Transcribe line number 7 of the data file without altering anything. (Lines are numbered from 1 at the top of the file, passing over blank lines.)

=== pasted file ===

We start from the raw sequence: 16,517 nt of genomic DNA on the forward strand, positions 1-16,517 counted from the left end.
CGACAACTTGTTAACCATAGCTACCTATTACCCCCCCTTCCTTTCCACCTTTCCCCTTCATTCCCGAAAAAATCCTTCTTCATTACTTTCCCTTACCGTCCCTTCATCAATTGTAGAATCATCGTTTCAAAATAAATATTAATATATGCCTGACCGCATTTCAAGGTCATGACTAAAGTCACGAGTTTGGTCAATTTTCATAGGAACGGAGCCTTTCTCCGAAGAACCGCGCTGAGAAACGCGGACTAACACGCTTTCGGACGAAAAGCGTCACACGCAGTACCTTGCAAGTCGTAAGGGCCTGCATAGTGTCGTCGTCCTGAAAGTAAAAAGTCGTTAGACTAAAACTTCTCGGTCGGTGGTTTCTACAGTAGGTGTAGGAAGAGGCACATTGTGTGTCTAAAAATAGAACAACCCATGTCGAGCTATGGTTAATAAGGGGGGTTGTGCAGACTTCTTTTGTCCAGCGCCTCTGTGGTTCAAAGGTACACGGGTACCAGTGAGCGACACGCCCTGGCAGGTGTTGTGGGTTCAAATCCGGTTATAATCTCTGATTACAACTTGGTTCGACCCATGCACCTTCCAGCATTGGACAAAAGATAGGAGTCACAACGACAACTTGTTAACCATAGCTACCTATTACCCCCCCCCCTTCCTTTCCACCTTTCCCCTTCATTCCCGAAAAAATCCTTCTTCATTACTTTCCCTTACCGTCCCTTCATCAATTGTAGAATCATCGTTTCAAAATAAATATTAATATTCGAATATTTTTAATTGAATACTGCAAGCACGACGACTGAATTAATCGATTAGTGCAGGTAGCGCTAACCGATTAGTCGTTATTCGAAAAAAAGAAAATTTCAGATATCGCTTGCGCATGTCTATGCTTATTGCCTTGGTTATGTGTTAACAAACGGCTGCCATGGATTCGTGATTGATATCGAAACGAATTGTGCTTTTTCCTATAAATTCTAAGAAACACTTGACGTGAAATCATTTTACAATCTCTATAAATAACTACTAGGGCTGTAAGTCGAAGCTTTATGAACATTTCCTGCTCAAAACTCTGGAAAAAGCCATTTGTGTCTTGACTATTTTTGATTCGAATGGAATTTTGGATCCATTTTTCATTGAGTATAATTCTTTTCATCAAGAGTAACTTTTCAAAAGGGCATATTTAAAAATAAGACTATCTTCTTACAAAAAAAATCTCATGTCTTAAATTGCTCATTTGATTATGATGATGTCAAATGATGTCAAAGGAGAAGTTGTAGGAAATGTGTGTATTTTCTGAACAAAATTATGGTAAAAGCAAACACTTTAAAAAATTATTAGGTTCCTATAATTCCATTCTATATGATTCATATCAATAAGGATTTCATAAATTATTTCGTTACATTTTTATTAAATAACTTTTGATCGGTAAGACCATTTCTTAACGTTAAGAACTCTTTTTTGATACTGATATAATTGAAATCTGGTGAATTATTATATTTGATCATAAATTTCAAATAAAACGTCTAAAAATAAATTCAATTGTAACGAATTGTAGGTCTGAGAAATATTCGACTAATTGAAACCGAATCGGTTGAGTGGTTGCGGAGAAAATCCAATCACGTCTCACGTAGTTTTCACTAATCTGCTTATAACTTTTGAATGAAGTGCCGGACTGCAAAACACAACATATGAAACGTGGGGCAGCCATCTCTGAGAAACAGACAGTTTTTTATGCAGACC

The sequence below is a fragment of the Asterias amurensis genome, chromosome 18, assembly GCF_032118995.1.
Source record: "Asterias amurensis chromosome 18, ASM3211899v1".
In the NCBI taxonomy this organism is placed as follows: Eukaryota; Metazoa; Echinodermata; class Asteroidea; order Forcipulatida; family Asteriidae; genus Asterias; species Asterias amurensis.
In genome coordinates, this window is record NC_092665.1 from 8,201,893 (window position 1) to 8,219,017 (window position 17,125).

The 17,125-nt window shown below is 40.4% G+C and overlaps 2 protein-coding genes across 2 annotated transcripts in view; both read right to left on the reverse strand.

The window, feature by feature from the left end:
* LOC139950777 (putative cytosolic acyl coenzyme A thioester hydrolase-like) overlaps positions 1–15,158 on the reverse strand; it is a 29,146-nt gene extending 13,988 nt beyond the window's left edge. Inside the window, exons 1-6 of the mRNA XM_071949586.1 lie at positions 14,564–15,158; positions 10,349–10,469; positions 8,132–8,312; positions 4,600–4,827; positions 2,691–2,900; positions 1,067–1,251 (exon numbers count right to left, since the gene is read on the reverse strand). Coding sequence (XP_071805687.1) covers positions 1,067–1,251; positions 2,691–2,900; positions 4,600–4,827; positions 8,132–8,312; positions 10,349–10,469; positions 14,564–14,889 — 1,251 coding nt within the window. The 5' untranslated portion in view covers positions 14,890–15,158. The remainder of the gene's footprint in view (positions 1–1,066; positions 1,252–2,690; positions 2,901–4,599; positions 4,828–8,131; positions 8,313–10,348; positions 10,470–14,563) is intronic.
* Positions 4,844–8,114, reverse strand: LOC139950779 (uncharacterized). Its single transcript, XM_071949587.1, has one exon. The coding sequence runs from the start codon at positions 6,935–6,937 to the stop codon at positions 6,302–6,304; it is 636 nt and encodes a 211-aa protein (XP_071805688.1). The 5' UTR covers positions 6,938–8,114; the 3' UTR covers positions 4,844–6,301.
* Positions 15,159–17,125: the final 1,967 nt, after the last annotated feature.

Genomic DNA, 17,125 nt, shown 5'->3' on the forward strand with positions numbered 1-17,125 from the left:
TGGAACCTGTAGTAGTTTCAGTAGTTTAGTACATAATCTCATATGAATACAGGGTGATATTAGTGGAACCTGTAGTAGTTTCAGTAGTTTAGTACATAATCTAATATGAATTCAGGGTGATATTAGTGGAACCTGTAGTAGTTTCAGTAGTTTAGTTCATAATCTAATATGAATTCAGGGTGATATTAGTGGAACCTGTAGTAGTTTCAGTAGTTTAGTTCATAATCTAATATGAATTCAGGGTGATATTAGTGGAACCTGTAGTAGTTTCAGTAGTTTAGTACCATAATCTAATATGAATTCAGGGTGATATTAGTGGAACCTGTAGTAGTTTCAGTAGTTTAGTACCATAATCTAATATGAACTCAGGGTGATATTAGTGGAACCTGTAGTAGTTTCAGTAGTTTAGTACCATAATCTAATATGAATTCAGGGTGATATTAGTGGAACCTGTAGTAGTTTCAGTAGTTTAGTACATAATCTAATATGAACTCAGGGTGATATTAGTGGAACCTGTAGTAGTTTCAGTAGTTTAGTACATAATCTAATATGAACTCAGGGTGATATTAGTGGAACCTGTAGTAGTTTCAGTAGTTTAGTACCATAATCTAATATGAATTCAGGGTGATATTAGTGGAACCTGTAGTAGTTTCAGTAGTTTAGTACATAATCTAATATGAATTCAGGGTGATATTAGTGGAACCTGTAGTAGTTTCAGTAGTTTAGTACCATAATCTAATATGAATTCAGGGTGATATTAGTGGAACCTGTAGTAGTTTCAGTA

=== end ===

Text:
The 17,125-nt window shown below is 40.4% G+C and overlaps 2 protein-coding genes across 2 annotated transcripts in view; both read right to left on the reverse strand.